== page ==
February 13, 2010 Op-Ed Columnist N.Y. Times
By CHARLES M. BLOW
President Obama wanted to change Washington. It changed ... for the worse. And it's now holding his agenda hostage. The question is: How much is he willing to change himself in order to save it?
On Feb. 9, 2009, at the first prime-time press conference of his presidency, Obama said: “I am the eternal optimist. I think that over time people respond to — to civility and rational argument.”
Since then, the right has tried to block him at nearly every turn, and the far right has formed a movement fueled by irrational anger.
Over the same period, his job approval ratings have dropped to new lows for him, and according to a Washington Post/ABC News poll released on Thursday , the gap between those who trust him and the Democrats to handle major issues versus those who trust Republicans to do so has narrowed to nearly nothing.
And perhaps most worrisome, according to a January report from the Pew Research Center for the People and the Press, Obama's image among the all-important independents as a “strong leader” and a president “able to get things done” took the biggest slides of all his character traits measured.
Yet, there he was again this week, a year to the day after the prime-time press conference, saying almost exactly the same thing : “I am just an eternal optimist. ... And all I can do is just to keep on making the argument about what's right for the country and assume that over time, people, regardless of party, regardless of their particular political positions, are going to gravitate towards the truth.” So stubbornly sweet. So simply naïve.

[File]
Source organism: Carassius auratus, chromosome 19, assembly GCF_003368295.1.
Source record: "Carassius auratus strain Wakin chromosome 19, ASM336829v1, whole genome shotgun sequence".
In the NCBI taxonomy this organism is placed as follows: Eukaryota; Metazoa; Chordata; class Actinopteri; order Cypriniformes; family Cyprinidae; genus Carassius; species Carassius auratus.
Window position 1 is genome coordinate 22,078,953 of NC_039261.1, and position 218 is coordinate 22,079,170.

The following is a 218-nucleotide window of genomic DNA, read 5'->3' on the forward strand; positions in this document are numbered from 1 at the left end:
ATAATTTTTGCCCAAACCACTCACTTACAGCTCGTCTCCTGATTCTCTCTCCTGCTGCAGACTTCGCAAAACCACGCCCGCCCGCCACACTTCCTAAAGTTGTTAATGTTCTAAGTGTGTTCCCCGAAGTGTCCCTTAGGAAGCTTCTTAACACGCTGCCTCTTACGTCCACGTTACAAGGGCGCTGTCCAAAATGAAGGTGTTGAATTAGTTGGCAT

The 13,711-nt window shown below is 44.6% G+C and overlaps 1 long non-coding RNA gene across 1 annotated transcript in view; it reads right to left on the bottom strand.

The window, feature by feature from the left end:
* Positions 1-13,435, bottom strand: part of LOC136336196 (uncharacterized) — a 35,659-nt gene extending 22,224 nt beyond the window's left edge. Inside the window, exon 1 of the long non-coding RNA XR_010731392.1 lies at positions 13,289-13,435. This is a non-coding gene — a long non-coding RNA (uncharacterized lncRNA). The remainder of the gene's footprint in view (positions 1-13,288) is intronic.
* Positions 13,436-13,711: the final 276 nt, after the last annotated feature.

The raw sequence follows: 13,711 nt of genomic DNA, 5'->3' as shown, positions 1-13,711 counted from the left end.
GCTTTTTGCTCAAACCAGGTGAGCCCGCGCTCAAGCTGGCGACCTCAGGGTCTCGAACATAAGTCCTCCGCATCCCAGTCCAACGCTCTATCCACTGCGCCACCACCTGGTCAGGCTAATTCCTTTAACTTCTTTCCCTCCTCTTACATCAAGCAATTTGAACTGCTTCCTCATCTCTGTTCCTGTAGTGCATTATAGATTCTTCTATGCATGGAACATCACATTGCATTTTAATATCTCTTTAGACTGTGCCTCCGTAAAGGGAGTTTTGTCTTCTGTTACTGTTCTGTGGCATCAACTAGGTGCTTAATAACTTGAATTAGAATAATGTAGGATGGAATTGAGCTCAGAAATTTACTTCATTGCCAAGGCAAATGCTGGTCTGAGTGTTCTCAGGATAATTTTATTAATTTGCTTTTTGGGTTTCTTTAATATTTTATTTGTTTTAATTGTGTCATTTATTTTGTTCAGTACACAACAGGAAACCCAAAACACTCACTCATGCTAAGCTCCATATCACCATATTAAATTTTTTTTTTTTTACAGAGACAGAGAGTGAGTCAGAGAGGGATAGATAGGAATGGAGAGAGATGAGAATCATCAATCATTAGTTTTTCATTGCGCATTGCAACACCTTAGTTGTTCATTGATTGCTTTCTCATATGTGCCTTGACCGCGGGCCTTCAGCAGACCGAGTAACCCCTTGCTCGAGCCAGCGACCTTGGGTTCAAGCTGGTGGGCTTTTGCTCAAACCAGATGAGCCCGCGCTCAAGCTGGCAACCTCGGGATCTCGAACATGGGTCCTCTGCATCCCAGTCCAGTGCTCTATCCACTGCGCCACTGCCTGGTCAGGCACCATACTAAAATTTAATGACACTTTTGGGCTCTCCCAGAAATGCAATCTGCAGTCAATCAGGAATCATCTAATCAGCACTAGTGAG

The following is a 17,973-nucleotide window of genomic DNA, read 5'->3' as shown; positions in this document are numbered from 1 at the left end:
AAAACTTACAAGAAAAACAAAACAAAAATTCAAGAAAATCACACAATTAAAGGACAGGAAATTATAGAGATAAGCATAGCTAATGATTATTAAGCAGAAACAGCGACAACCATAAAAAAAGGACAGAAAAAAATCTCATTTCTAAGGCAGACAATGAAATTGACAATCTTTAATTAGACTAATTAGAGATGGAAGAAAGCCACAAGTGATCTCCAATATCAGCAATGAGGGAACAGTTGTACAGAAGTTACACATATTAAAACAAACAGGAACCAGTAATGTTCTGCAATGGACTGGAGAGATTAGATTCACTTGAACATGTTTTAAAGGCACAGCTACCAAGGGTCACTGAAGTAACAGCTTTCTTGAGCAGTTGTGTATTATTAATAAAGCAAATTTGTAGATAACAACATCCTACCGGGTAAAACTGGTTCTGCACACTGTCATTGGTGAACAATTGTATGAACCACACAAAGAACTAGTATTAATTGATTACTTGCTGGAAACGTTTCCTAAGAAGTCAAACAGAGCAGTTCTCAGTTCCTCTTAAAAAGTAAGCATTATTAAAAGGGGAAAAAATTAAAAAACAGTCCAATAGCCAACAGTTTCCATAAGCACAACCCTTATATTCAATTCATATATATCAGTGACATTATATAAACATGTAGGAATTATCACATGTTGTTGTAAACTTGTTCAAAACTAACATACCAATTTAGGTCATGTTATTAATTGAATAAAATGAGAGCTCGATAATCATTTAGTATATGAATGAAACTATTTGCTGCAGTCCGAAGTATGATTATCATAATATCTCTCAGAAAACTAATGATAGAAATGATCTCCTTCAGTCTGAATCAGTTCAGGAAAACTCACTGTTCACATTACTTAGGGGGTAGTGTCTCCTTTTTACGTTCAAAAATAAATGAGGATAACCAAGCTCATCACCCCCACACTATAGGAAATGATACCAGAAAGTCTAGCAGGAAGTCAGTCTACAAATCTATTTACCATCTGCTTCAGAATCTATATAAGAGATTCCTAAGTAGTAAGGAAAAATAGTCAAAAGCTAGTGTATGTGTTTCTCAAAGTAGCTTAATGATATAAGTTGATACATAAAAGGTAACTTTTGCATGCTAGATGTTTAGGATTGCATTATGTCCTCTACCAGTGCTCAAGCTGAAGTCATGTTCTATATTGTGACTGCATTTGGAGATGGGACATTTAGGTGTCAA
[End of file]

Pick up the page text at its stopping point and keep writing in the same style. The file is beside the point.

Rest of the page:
If Obama is still clinging to this quaint concept after the year he's had, it's easy to understand why he's in trouble.
Still, it's not too late for him to change. In fact, this is his moment. He's already showing some signs of change, but his changes have to be even more dramatic.
My advice: Worry less about making arguments and more about making connections. Simplify the message: “Getting America back to work.” Shake up the staffing of the West Wing to signal a fresh start. And keep showing those newly resurrected flashes of fight as a reminder that your patrician tenets are not at odds with bare-knuckled partisan politics.
At a dinner in New York City two weeks before his election, Obama joked that he was not the messiah but Superman. “Contrary to the rumors you've heard, I was not born in a manger. I was actually born on Krypton. ...”
Well, our mild-mannered president is in desperate need of a telephone booth. He needs to summon his inner Superman who knows how to pair optimism with force when responding to a crisis, a Man of Steel who's more than a silver tongue with a tin ear.